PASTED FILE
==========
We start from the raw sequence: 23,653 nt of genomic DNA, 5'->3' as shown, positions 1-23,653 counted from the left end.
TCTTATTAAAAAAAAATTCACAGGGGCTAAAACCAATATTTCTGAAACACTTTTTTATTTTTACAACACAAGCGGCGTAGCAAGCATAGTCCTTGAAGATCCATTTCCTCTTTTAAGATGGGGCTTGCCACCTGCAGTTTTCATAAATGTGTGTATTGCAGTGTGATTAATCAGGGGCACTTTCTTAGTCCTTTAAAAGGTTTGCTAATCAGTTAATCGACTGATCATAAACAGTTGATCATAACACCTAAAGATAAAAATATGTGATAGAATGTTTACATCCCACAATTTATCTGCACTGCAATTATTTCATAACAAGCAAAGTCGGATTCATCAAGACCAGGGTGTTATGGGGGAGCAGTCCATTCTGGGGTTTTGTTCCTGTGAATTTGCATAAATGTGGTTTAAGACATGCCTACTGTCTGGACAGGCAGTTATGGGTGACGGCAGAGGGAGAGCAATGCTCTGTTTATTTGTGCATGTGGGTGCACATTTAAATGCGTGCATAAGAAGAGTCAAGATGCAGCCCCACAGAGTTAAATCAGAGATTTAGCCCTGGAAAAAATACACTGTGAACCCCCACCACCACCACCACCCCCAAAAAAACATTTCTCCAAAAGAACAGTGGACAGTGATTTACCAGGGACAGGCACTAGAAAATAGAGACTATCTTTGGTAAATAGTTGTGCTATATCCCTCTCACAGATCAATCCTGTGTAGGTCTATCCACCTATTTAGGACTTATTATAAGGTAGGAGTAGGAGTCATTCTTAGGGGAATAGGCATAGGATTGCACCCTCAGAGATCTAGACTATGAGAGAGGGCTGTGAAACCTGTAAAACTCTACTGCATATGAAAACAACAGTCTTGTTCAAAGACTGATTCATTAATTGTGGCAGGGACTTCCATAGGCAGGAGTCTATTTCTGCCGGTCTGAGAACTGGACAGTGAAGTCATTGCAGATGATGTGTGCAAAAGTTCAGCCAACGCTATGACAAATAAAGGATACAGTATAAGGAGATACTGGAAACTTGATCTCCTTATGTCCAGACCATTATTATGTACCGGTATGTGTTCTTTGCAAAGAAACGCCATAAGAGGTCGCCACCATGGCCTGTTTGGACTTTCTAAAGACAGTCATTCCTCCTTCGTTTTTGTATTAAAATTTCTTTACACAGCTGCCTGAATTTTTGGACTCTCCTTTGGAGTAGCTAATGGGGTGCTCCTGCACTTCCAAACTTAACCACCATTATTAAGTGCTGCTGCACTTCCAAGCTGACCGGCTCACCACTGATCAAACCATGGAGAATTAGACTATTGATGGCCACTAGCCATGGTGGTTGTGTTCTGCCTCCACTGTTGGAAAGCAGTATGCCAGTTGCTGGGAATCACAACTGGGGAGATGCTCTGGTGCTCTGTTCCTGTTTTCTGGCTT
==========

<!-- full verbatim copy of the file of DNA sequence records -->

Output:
We start from the raw sequence: 23,653 nt of genomic DNA, 5'->3' as shown, positions 1-23,653 counted from the left end.
TCTTATTAAAAAAAAATTCACAGGGGCTAAAACCAATATTTCTGAAACACTTTTTTATTTTTACAACACAAGCGGCGTAGCAAGCATAGTCCTTGAAGATCCATTTCCTCTTTTAAGATGGGGCTTGCCACCTGCAGTTTTCATAAATGTGTGTATTGCAGTGTGATTAATCAGGGGCACTTTCTTAGTCCTTTAAAAGGTTTGCTAATCAGTTAATCGACTGATCATAAACAGTTGATCATAACACCTAAAGATAAAAATATGTGATAGAATGTTTACATCCCACAATTTATCTGCACTGCAATTATTTCATAACAAGCAAAGTCGGATTCATCAAGACCAGGGTGTTATGGGGGAGCAGTCCATTCTGGGGTTTTGTTCCTGTGAATTTGCATAAATGTGGTTTAAGACATGCCTACTGTCTGGACAGGCAGTTATGGGTGACGGCAGAGGGAGAGCAATGCTCTGTTTATTTGTGCATGTGGGTGCACATTTAAATGCGTGCATAAGAAGAGTCAAGATGCAGCCCCACAGAGTTAAATCAGAGATTTAGCCCTGGAAAAAATACACTGTGAACCCCCACCACCACCACCACCCCCAAAAAAACATTTCTCCAAAAGAACAGTGGACAGTGATTTACCAGGGACAGGCACTAGAAAATAGAGACTATCTTTGGTAAATAGTTGTGCTATATCCCTCTCACAGATCAATCCTGTGTAGGTCTATCCACCTATTTAGGACTTATTATAAGGTAGGAGTAGGAGTCATTCTTAGGGGAATAGGCATAGGATTGCACCCTCAGAGATCTAGACTATGAGAGAGGGCTGTGAAACCTGTAAAACTCTACTGCATATGAAAACAACAGTCTTGTTCAAAGACTGATTCATTAATTGTGGCAGGGACTTCCATAGGCAGGAGTCTATTTCTGCCGGTCTGAGAACTGGACAGTGAAGTCATTGCAGATGATGTGTGCAAAAGTTCAGCCAACGCTATGACAAATAAAGGATACAGTATAAGGAGATACTGGAAACTTGATCTCCTTATGTCCAGACCATTATTATGTACCGGTATGTGTTCTTTGCAAAGAAACGCCATAAGAGGTCGCCACCATGGCCTGTTTGGACTTTCTAAAGACAGTCATTCCTCCTTCGTTTTTGTATTAAAATTTCTTTACACAGCTGCCTGAATTTTTGGACTCTCCTTTGGAGTAGCTAATGGGGTGCTCCTGCACTTCCAAACTTAACCACCATTATTAAGTGCTGCTGCACTTCCAAGCTGACCGGCTCACCACTGATCAAACCATGGAGAATTAGACTATTGATGGCCACTAGCCATGGTGGTTGTGTTCTGCCTCCACTGTTGGAAAGCAGTATGCCAGTTGCTGGGAATCACAACTGGGGAGATGCTCTGGTGCTCTGTTCCTGTTTTCTGGCTT